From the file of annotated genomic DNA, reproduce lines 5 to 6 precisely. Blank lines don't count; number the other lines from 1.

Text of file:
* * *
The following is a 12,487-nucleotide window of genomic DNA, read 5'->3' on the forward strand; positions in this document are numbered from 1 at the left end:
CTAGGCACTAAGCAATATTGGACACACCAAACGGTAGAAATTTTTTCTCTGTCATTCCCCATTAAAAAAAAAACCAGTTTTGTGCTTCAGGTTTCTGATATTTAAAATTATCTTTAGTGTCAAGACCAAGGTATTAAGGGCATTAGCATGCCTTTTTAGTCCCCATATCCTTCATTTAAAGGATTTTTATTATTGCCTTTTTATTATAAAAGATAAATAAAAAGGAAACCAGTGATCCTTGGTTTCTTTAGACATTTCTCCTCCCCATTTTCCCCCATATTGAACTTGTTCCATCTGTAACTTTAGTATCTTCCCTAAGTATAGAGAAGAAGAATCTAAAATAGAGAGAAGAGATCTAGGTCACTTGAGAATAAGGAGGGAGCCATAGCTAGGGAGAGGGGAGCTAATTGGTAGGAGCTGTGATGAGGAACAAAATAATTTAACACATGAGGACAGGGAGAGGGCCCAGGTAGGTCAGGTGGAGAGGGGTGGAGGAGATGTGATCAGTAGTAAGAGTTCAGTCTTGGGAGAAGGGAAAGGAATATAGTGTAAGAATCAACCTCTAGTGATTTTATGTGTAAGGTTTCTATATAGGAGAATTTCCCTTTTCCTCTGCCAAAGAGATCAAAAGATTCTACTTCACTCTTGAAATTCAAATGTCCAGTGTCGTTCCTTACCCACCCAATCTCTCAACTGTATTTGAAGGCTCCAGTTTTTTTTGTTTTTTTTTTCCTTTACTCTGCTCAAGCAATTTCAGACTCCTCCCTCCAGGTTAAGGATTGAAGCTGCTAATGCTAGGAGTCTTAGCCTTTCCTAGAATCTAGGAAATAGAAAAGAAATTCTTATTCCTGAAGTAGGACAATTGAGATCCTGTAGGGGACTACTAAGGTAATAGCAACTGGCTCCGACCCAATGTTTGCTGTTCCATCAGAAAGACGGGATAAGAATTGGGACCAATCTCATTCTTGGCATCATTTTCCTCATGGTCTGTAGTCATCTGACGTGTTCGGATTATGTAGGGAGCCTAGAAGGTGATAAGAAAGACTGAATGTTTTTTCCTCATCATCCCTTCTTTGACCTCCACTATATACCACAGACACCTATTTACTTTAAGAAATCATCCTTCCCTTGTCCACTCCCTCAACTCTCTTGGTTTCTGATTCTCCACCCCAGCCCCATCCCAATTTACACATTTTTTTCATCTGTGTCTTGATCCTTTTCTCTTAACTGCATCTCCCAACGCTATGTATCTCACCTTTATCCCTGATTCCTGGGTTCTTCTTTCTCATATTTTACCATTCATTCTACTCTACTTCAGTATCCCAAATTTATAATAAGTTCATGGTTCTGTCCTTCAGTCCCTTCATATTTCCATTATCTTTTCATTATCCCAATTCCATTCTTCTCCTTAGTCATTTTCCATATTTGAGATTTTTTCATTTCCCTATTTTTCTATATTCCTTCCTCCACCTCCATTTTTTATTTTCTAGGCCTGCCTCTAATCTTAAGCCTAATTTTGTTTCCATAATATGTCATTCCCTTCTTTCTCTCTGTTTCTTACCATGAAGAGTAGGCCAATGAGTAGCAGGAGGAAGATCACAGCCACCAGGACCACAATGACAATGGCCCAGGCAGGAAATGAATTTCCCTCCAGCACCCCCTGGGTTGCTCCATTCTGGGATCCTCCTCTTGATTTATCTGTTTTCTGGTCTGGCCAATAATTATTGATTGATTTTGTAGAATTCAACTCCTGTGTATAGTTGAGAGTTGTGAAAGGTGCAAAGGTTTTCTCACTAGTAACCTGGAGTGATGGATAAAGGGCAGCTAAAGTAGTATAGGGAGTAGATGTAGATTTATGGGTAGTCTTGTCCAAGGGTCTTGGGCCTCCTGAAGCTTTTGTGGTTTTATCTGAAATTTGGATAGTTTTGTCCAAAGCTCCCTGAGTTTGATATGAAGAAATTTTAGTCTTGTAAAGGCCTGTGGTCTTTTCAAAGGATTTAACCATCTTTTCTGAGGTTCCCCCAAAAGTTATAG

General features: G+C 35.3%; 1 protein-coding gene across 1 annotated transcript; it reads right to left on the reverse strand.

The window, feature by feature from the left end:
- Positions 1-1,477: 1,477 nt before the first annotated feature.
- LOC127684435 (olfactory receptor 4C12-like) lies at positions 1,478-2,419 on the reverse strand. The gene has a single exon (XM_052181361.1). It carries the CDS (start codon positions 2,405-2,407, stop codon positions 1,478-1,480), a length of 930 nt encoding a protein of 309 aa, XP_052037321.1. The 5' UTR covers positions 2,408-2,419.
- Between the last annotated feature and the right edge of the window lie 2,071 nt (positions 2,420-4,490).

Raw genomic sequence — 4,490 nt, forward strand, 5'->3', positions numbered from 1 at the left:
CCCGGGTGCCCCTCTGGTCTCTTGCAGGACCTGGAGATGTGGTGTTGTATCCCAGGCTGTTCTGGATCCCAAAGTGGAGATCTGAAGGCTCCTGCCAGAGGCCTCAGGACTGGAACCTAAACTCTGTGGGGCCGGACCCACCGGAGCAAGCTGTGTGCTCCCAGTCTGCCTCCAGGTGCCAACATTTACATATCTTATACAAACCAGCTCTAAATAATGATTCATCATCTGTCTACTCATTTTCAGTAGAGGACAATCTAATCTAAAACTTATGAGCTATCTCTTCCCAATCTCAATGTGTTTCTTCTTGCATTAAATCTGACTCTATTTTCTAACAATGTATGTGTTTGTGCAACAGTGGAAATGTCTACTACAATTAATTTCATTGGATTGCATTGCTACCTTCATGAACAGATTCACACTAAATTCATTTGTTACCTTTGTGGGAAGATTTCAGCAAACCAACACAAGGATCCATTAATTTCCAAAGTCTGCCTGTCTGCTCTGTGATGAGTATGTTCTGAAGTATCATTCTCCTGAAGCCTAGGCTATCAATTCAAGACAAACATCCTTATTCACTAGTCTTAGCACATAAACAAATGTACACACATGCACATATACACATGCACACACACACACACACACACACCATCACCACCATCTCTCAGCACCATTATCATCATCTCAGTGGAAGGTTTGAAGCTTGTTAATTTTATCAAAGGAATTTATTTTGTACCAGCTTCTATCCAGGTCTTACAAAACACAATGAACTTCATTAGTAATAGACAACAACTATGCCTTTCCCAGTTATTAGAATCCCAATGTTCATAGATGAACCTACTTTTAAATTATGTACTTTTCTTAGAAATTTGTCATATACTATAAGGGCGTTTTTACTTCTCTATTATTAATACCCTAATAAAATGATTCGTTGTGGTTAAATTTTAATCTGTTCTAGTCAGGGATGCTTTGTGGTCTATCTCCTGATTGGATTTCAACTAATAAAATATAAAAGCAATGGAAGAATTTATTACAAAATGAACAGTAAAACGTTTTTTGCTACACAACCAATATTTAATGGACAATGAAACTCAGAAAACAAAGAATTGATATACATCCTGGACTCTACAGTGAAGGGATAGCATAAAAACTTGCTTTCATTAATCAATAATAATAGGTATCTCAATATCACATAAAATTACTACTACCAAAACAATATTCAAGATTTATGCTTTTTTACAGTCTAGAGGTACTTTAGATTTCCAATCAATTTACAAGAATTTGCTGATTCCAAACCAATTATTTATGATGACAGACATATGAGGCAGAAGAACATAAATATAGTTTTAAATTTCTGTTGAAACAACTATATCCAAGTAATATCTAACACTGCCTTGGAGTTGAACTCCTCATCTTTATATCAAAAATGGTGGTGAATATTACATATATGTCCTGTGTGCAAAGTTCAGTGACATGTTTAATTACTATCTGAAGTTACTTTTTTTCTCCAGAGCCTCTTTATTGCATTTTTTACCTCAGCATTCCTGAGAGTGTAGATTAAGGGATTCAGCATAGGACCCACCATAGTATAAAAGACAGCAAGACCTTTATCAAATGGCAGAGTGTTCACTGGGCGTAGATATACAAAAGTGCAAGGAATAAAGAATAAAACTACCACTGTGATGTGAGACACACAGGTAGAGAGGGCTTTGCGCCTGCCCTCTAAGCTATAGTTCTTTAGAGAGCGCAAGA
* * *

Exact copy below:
- Positions 1-1,477: 1,477 nt before the first annotated feature.
- LOC127684435 (olfactory receptor 4C12-like) lies at positions 1,478-2,419 on the reverse strand. The gene has a single exon (XM_052181361.1). It carries the CDS (start codon positions 2,405-2,407, stop codon positions 1,478-1,480), a length of 930 nt encoding a protein of 309 aa, XP_052037321.1. The 5' UTR covers positions 2,408-2,419.